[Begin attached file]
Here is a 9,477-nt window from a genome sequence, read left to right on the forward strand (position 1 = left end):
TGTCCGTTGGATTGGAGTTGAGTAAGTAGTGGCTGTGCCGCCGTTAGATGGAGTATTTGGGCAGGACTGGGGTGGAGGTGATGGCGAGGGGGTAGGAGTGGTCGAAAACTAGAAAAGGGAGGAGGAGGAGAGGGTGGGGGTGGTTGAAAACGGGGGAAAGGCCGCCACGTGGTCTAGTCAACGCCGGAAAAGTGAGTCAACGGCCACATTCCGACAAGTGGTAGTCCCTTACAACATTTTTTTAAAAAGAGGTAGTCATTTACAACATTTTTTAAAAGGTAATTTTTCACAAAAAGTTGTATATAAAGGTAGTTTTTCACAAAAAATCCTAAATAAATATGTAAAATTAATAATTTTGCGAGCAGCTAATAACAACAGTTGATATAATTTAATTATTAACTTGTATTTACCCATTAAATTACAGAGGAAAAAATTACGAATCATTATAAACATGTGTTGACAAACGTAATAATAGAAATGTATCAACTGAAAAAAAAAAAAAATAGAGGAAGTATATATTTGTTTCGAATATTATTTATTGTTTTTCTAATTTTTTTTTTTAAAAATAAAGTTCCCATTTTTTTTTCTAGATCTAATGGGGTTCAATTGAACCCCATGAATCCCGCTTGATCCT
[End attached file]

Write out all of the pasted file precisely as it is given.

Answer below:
Here is a 9,477-nt window from a genome sequence, read left to right on the forward strand (position 1 = left end):
TGTCCGTTGGATTGGAGTTGAGTAAGTAGTGGCTGTGCCGCCGTTAGATGGAGTATTTGGGCAGGACTGGGGTGGAGGTGATGGCGAGGGGGTAGGAGTGGTCGAAAACTAGAAAAGGGAGGAGGAGGAGAGGGTGGGGGTGGTTGAAAACGGGGGAAAGGCCGCCACGTGGTCTAGTCAACGCCGGAAAAGTGAGTCAACGGCCACATTCCGACAAGTGGTAGTCCCTTACAACATTTTTTTAAAAAGAGGTAGTCATTTACAACATTTTTTAAAAGGTAATTTTTCACAAAAAGTTGTATATAAAGGTAGTTTTTCACAAAAAATCCTAAATAAATATGTAAAATTAATAATTTTGCGAGCAGCTAATAACAACAGTTGATATAATTTAATTATTAACTTGTATTTACCCATTAAATTACAGAGGAAAAAATTACGAATCATTATAAACATGTGTTGACAAACGTAATAATAGAAATGTATCAACTGAAAAAAAAAAAAAATAGAGGAAGTATATATTTGTTTCGAATATTATTTATTGTTTTTCTAATTTTTTTTTTTAAAAATAAAGTTCCCATTTTTTTTTCTAGATCTAATGGGGTTCAATTGAACCCCATGAATCCCGCTTGATCCT